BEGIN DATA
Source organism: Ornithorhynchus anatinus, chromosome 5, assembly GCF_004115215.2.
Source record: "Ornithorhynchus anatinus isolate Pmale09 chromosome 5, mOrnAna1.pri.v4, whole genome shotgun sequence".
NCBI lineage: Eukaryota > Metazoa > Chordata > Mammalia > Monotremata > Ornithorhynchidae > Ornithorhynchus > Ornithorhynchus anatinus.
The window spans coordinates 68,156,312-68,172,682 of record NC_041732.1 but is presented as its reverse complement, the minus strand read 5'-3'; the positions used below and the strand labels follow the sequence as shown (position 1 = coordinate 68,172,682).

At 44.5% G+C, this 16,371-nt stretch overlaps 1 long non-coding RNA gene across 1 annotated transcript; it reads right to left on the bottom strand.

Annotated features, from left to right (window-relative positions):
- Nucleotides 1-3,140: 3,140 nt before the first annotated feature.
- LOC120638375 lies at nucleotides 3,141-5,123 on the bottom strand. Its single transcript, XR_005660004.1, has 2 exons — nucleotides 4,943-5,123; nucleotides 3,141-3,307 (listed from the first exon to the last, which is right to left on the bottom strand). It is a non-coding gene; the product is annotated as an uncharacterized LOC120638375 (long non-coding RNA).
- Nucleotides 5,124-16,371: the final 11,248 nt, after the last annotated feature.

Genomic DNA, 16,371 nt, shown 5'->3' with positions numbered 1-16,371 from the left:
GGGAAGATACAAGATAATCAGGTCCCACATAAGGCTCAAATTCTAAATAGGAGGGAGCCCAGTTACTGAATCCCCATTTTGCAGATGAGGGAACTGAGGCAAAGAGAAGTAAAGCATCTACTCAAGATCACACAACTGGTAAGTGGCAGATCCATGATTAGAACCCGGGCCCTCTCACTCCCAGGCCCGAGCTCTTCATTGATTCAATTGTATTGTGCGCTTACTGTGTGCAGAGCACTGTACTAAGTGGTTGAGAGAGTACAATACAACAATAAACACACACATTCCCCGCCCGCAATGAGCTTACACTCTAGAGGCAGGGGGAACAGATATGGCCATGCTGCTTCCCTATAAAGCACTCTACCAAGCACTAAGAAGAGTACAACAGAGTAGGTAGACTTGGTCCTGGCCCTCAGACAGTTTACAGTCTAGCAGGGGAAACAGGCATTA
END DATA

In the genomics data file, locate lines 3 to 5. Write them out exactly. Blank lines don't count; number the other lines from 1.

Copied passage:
NCBI lineage: Eukaryota > Metazoa > Chordata > Mammalia > Monotremata > Ornithorhynchidae > Ornithorhynchus > Ornithorhynchus anatinus.
The window spans coordinates 68,156,312-68,172,682 of record NC_041732.1 but is presented as its reverse complement, the minus strand read 5'-3'; the positions used below and the strand labels follow the sequence as shown (position 1 = coordinate 68,172,682).

At 44.5% G+C, this 16,371-nt stretch overlaps 1 long non-coding RNA gene across 1 annotated transcript; it reads right to left on the bottom strand.